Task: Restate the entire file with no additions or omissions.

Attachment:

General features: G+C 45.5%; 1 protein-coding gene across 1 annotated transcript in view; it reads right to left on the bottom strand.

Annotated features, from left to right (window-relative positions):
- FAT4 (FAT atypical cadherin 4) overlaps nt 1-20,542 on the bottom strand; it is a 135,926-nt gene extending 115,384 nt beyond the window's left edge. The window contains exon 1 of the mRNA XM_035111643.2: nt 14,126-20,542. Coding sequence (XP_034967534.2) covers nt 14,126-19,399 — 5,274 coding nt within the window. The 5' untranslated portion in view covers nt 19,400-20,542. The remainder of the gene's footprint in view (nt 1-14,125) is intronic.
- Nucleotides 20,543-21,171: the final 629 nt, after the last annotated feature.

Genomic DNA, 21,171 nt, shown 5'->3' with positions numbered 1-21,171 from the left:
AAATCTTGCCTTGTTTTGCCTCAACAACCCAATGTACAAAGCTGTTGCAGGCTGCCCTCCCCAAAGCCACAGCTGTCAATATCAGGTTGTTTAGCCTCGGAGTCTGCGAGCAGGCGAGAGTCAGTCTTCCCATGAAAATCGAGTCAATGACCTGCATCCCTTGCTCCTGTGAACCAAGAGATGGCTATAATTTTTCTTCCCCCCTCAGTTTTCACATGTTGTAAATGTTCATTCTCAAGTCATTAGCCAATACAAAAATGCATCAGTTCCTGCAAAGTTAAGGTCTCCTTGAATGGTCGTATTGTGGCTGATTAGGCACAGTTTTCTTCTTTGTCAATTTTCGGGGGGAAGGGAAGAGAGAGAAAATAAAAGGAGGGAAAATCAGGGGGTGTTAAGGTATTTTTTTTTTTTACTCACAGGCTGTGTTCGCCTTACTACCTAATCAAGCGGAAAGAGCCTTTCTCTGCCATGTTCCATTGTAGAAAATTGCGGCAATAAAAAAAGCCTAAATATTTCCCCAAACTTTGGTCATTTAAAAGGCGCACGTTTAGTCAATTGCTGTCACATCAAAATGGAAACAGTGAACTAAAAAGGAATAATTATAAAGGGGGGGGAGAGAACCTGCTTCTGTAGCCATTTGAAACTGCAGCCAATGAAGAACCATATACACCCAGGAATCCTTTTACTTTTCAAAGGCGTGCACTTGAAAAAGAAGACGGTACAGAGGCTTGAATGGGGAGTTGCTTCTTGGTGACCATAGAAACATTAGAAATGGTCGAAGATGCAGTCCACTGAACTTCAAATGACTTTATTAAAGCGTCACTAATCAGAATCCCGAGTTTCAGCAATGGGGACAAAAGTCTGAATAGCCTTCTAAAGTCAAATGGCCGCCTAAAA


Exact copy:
General features: G+C 45.5%; 1 protein-coding gene across 1 annotated transcript in view; it reads right to left on the bottom strand.

Annotated features, from left to right (window-relative positions):
- FAT4 (FAT atypical cadherin 4) overlaps nt 1-20,542 on the bottom strand; it is a 135,926-nt gene extending 115,384 nt beyond the window's left edge. The window contains exon 1 of the mRNA XM_035111643.2: nt 14,126-20,542. Coding sequence (XP_034967534.2) covers nt 14,126-19,399 — 5,274 coding nt within the window. The 5' untranslated portion in view covers nt 19,400-20,542. The remainder of the gene's footprint in view (nt 1-14,125) is intronic.
- Nucleotides 20,543-21,171: the final 629 nt, after the last annotated feature.

Genomic DNA, 21,171 nt, shown 5'->3' with positions numbered 1-21,171 from the left:
AAATCTTGCCTTGTTTTGCCTCAACAACCCAATGTACAAAGCTGTTGCAGGCTGCCCTCCCCAAAGCCACAGCTGTCAATATCAGGTTGTTTAGCCTCGGAGTCTGCGAGCAGGCGAGAGTCAGTCTTCCCATGAAAATCGAGTCAATGACCTGCATCCCTTGCTCCTGTGAACCAAGAGATGGCTATAATTTTTCTTCCCCCCTCAGTTTTCACATGTTGTAAATGTTCATTCTCAAGTCATTAGCCAATACAAAAATGCATCAGTTCCTGCAAAGTTAAGGTCTCCTTGAATGGTCGTATTGTGGCTGATTAGGCACAGTTTTCTTCTTTGTCAATTTTCGGGGGGAAGGGAAGAGAGAGAAAATAAAAGGAGGGAAAATCAGGGGGTGTTAAGGTATTTTTTTTTTTTACTCACAGGCTGTGTTCGCCTTACTACCTAATCAAGCGGAAAGAGCCTTTCTCTGCCATGTTCCATTGTAGAAAATTGCGGCAATAAAAAAAGCCTAAATATTTCCCCAAACTTTGGTCATTTAAAAGGCGCACGTTTAGTCAATTGCTGTCACATCAAAATGGAAACAGTGAACTAAAAAGGAATAATTATAAAGGGGGGGGAGAGAACCTGCTTCTGTAGCCATTTGAAACTGCAGCCAATGAAGAACCATATACACCCAGGAATCCTTTTACTTTTCAAAGGCGTGCACTTGAAAAAGAAGACGGTACAGAGGCTTGAATGGGGAGTTGCTTCTTGGTGACCATAGAAACATTAGAAATGGTCGAAGATGCAGTCCACTGAACTTCAAATGACTTTATTAAAGCGTCACTAATCAGAATCCCGAGTTTCAGCAATGGGGACAAAAGTCTGAATAGCCTTCTAAAGTCAAATGGCCGCCTAAAA